Universal Pictures
Jeremy Renner as Aaron Cross in a scene from "The Bourne Legacy."

Matt Damon has stepped away from the “Bourne” film series, but the latest is nonetheless a winner.

“The Bourne Legacy” (Universal/Blu-ray + DVD + Digital, 2012, PG-13, two discs, $34.98, deleted scenes, audio commentary, featurettes). Jeremy Renner (best known as Hawkeye in “The Avengers”) takes over this franchise (with Matt Damon showing up only in photos). Renner is very good as a genetically engineered agent trying to prevent being wiped out by the nervous secret agency that wants to destroy all evidence of its programs.

There’s lots of great action, capped by an edge-of-your-seat motorcycle chase, and though some of the edgier sequences shake the camera a bit, this one doesn’t reach nearly the shaky-cam annoyance level of the original trilogy. And the supporting cast is great, with Rachel Weisz as an agency scientist Renner rescues and takes along for the ride, and Edward Norton heading up the bosses that are out to destroy them. (Also on DVD, $29.98)

“I Wish” (Magnolia, 2012, PG, $26.98, in Japanese with English subtitles). This low-key, slow-to-build but utterly charming Japanese film features a cast of children that are quite natural and believable in the story of a 12-year-old boy separated from his younger brother by the divorce of their parents.

When he learns of a new bullet train linking their cities, he decides to wish for his family to be reunited since a miracle can happen as trains from both directions pass each other for the first time. Whimsical tale is utterly winning.

“2 Days in New York” (Magnolia, 2012; R for language, sex, drugs, brief nudity; $26.98). Julie Delpy’s follow-up to her quirky romantic comedy “2 Days in Paris” has her French photographer character living with her talk-radio/journalist boyfriend (Chris Rock) and two young children from earlier relationships when her eccentric family comes to visit. A Woody Allenish relationship comedy with some nice moments and too many that fall flat. (Also on Blu-ray, $29.98)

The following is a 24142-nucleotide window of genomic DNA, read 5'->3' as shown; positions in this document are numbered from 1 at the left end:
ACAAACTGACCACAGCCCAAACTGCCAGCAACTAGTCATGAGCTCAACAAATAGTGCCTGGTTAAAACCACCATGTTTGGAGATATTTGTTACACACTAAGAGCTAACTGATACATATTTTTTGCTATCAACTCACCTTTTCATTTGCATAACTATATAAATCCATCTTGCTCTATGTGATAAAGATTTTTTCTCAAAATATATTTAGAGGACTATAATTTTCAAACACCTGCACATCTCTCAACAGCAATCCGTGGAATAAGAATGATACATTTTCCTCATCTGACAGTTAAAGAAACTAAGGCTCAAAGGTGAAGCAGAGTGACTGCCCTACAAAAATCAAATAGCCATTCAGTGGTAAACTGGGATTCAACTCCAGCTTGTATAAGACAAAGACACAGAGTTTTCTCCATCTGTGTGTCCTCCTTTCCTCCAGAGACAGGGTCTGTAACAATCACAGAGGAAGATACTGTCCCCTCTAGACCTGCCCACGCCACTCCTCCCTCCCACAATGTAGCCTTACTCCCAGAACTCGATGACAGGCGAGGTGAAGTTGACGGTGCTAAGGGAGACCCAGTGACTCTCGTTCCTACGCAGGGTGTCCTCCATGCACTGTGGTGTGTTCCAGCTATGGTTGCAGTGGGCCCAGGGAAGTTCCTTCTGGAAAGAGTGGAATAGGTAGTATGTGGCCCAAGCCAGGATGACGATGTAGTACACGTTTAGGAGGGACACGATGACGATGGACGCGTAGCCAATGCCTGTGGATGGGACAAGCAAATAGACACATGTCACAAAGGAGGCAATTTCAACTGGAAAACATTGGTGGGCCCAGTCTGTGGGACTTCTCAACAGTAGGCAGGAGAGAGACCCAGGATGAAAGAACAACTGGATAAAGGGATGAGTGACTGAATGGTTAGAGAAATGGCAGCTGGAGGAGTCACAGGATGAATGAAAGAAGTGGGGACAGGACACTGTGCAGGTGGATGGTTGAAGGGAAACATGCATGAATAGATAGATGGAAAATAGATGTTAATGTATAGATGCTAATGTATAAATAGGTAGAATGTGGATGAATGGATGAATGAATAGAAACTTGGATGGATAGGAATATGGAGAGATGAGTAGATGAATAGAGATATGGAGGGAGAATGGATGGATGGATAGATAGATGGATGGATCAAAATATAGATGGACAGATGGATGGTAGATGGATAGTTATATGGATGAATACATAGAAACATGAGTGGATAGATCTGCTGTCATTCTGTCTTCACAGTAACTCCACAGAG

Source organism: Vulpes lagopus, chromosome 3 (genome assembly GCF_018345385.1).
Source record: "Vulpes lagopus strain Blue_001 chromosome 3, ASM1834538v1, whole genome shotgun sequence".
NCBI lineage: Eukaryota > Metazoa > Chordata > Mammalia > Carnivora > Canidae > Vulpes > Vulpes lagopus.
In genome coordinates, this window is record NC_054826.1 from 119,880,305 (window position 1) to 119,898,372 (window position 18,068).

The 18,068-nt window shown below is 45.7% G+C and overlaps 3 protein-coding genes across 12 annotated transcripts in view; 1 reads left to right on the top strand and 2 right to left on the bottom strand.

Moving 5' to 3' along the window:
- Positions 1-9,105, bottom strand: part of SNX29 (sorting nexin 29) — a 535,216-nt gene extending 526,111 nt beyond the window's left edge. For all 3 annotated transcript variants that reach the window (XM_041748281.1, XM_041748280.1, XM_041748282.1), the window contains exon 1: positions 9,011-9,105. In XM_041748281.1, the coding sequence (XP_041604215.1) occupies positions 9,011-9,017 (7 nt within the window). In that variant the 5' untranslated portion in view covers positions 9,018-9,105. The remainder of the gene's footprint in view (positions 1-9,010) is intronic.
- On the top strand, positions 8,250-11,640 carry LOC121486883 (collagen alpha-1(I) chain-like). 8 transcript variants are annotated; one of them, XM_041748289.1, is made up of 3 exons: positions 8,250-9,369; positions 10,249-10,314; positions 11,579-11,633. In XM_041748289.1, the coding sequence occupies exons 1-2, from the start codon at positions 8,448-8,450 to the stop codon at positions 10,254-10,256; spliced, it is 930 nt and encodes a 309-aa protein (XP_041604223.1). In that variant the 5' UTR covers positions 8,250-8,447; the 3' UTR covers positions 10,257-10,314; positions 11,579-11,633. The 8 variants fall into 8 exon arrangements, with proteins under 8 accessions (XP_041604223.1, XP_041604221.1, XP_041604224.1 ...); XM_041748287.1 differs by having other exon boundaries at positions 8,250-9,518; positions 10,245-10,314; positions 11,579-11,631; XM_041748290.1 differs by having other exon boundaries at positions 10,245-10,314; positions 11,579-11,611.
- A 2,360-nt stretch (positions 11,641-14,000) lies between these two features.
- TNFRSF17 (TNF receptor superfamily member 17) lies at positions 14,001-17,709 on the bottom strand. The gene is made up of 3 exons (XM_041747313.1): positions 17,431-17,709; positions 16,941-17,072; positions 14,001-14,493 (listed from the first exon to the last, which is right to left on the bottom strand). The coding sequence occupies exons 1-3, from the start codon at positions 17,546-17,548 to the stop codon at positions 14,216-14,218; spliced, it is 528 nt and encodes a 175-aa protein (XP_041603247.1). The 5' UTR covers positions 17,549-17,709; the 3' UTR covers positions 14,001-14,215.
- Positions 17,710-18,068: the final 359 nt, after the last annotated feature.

“Doomsday Book” (Well Go/Blu-ray, 2012, not rated, $29.98, in Korean with English subtitles, trailer). This Korean sci-fi/horror comedy is comprised of three stories, each predicting an apocalypse. First is a rather disgusting zombie pandemic caused by recycled food, then a robot becomes perhaps a little too intelligent, and finally, a little girl and a website figure in a meteor heading toward Earth. Some of the comedy doesn’t translate as well as it might for western audiences (or for me, anyway) but this unique, visually compelling film will hold your interest. (Also on DVD, $24.98)

“Why Stop Now” (IFC/Blu-ray, 2012; R for language, drugs; $29.98, featurettes, trailer). Jesse Eisenberg is a piano prodigy with an important audition when he is waylaid after trying to drop off his mother (Melissa Leo) at a rehab center. Ironically, she’s too clean to be admitted, so she’s told to get high and come back. Hmm. They visit her dealer (Tracy Morgan) but his stash is low, so we’re off on a series of wacky adventures. Wacky but not funny. (Also on DVD, $24.98)

“Kill ’Em All” (Well Go/Blu-ray, 2012, not rated, $29.98). English-language Tai film is a violent yarn that is slow to develop but gets a bit better as it moves along, eventually honing in on a group of assassins trapped in a “killing chamber” where they must face down each other until only one is left standing … hence the subtle title. (Also on DVD, $24.98)

“Bigfoot County” (Lionsgate; R for language, violence; $26.98, trailers). Yet another found-footage horror yarn, this one about an investigation of Bigfoot sightings.

“Osombie” (eOne/Blu-ray, 2012, not rated, $19.98). Dark, gory horror-comedy about Osama bin Laden coming back from the dead to lead a zombie apocalypse. And yes, it’s just as bad as that sounds.

E-MAIL: [email protected]